• Hyypiä facing quite a quandary over who to start between the sticks

    Sami Hyypiä finds himself in quite a quandary ahead of tomorrow’s match with Blackburn Rovers.

    The Albion head honcho has to decide which of his six loan players to leave out of Brighton’s 18-man match day squad, with league rules stipulating only five can be selected.

    That leaves him in something of a pickle. Both the Bennetts – Elliott and Joe – will surely play, and Greg Halford was borrowed from Nottingham Forest to provide defensive cover while the Seagulls have to do without the injured Aaron Hughes. The suspicion, then, is that the versatile defender will almost certainly be included on the Brighton bench.

    So who to leave out?

    Gary Gardner scored the winner against Wigan Athletic in an improved performance and Joao Teixeira has just seen his encouraging form rewarded with a call-up to the Portugal Under-21 squad. That leaves Ali Al-Habsi, the goalkeeper signed to provide cover for David Stockdale.

    Much, therefore, rests on who Hyypiä decides to pick in goal.

    If young Christian Walton gets the nod between the sticks, the likelihood is that Casper Ankergren would fill the substitute ‘keeper slot on the bench, meaning all five outfield loan players could be picked.


    Walton impressed against Wigan with a man of the match performance during which he looked confident, assured and commanding. The England Under-20 international is highly thought of and did not look overawed when he made his first team debut at White Hart Lane in the Capital One Cup.

    True, he dispatched a few kicks straight into touch against Wigan but he kept a clean sheet, made some useful saves and, if the manager decides to operate an “it is your shirt to lose” policy, he will start.

    Hyypiä though has already shown he is more than happy to shuffle the pack from game to game. Al-Habsi, for example, was put straight into the Albion team after joining on loan despite Walton’s competent display at Spurs.

    Had Walton not had quite such an impressive game against Wigan, it would appear a relatively simple decision.

    But he did. And it isn’t. Not in the context of the Albion’s frustrating start to the season.

    Should Hyypiä go with the experienced goalkeeper regardless of Walton’s form or persevere with youth for what could be a vital game?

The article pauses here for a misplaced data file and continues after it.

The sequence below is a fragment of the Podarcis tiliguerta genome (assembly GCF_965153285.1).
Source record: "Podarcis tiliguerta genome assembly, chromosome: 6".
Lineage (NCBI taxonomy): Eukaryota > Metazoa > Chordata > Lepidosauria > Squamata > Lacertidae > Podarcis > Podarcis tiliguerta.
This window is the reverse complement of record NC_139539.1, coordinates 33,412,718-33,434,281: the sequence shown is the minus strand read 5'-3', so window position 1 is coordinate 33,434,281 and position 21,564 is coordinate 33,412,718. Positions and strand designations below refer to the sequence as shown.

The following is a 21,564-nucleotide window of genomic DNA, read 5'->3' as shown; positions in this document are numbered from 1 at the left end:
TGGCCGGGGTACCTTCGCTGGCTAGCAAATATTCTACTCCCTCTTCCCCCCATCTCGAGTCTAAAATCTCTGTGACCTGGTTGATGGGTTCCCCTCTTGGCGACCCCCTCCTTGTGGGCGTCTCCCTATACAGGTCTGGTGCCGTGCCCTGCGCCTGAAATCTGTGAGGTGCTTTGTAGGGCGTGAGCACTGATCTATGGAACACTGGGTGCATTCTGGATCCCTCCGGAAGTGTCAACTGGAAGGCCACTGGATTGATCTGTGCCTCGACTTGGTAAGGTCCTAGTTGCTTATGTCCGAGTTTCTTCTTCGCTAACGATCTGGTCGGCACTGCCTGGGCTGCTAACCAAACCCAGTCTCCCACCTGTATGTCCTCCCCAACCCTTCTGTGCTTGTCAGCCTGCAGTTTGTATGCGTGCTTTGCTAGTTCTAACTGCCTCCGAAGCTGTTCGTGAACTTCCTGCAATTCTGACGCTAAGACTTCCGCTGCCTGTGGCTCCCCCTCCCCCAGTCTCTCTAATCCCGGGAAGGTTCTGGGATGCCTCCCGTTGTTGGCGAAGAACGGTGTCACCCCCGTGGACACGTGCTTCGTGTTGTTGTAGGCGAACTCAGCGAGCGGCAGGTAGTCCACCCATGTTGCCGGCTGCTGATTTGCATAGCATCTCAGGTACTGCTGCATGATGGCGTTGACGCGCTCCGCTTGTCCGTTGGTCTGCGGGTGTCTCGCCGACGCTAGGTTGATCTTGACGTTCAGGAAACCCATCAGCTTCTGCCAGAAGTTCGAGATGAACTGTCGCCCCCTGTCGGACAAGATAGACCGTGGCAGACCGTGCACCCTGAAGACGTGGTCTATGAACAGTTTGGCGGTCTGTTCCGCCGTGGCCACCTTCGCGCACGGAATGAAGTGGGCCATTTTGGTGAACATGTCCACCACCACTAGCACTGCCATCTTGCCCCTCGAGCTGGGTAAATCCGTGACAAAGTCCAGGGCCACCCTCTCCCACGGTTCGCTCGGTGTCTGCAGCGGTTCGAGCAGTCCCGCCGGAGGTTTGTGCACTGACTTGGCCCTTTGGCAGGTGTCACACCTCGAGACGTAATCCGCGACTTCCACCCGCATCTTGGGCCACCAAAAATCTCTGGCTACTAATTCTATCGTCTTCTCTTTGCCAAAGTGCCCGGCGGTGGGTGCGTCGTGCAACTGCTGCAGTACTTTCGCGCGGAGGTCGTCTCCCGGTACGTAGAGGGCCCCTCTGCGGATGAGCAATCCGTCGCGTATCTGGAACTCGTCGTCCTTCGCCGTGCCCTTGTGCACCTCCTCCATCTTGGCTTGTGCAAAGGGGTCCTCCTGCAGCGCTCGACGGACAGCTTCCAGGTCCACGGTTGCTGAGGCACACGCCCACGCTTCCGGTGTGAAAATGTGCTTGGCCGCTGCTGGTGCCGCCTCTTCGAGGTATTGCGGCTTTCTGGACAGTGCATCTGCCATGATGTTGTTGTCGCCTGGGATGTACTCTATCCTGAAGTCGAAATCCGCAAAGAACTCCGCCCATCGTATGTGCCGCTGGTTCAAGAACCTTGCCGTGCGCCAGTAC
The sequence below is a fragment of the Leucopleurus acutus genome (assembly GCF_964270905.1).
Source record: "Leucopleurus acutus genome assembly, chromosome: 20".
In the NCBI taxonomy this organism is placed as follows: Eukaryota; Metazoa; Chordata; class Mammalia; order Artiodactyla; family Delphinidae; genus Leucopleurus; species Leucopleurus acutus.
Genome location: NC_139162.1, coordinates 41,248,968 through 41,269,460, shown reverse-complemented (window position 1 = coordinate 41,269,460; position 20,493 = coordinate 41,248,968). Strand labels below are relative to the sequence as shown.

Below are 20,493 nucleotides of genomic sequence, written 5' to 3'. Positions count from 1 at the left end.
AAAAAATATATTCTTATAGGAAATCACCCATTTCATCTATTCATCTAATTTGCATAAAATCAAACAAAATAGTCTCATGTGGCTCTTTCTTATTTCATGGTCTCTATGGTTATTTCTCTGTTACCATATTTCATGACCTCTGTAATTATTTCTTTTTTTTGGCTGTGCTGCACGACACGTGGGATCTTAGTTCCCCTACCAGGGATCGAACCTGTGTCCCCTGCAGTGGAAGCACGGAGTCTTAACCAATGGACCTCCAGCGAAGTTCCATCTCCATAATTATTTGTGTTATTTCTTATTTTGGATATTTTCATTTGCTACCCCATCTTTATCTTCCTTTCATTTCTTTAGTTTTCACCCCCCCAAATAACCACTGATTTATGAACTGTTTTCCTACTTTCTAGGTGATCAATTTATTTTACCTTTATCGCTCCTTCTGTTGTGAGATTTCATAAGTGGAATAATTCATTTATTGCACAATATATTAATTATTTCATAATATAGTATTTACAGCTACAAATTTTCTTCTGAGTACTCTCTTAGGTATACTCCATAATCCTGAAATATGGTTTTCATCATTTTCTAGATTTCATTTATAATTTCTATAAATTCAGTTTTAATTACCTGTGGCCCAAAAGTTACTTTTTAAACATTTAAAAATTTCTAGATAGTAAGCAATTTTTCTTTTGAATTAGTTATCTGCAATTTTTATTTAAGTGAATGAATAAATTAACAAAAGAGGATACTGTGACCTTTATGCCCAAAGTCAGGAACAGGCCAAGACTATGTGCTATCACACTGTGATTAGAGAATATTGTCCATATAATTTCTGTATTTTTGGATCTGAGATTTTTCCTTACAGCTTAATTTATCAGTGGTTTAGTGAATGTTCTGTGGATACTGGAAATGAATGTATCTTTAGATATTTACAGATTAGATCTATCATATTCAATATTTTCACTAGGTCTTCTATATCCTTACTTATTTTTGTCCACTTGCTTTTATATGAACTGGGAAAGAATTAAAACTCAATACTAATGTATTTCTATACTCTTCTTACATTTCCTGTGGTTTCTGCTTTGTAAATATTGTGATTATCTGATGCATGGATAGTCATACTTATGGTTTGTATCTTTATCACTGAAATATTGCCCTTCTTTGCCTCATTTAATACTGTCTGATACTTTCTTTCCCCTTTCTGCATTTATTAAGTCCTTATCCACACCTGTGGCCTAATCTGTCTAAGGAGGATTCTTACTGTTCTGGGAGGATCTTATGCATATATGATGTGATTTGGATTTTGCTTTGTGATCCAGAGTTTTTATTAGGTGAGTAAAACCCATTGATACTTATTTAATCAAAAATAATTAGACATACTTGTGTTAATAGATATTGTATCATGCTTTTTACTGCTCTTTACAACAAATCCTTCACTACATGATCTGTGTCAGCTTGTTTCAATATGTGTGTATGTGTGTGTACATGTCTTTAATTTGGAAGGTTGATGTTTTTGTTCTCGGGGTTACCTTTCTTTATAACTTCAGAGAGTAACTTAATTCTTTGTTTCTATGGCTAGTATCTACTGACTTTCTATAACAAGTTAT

A poll of Albion fans illustrates just exactly how difficult a decision the manager is facing.

    At the time of writing 154 fans had voted in the site’s poll and the per centage split was 50 per cent in favour of Al-Habsi and 48.7 per cent favouring Walton. Two people voted for Ankergren, one can only suspect they were filling the form in on their smartphones and their fingers slipped onto the wrong option. Or they are nice and think Casper deserves a go. Either way the overall choice of starting ‘keeper is clearly split evenly between Al-Habsi and Walton.

    But who will Hyypiä go with?

    The smart money would be on Al-Habsi. However promising Walton’s opening two first games – and they were promising, very promising – he remains an inexperienced young goalkeeper. Al-Habsi, on the other hand, has a wealth of top flight experience. He is also, lest we forget, a very capable custodian in his own right.

    With the pressure on Hyypiä unlikely to have been drastically reduced by the team’s midweek win, tomorrow’s match could not be more important to the Finnish manager. If the Albion were to lose and potentially head towards the international break in the bottom three, his job would surely be in danger.

    Hyypiä will know how vital this game is. It is, one suspects, as close to a must win for the manager as is possible to get at this stage of the campaign.

    Back-to-back wins and the Seagulls and their supporters can begin looking forward with optimism. A defeat and the relief felt after Tuesday night’s long-awaited league victory will disappear in an instant.

    Walton may be incredibly talented, mature beyond his years and a future star-in-the-making, but Hyypiä will surely opt for experience. Walton’s ability won’t have come as a surprise to Hyypiä. He sees him every day in training, has watched him in games and presumably, together with the rest of the coaching team, knows all about his temperament.

    There was a reason he moved for Al-Habsi. He wanted experience. It would seem strange not to take advantage of it at such a pivotal point in his spell as Albion manager.

    Sitting out a game also won’t do Walton any harm. He played well at Spurs, sat out the next game and then won man of the match against Wigan. He is only 18. His time will certainly come. Hopefully it will be at Brighton and he will be an outstanding number one for years to come. He certainly has the potential.

    But in a game which could conceivably decide Hyypiä’s future, he will surely go with Al-Habsi. Unless he wants the five outfield loans players available, in which case he’ll go for Walton. Or Ankergren. This management lark isn’t as easy as it seems.

    Usually such a dilemma would be a nice problem for a manager to have. In the current circumstances, with Hyypiä’s job appearing to be on a knife's edge, it is probably one he could do without.

    In all honesty, however, whoever Hyypiä picks will come under scrutiny unless the Seagulls win – and perhaps even if they do. Pick Walton and lose and he will be criticised by some for exposing a young player too soon or wasting wages on Al-Habsi.

    Play Al-Habsi and lose and there will be sections of the Amex support saying he should have stuck with Walton.

    It may be that Hyypiä cannot win. Unless, of course, the Seagulls beat Blackburn, in which case supporters probably won’t care who was in goal.


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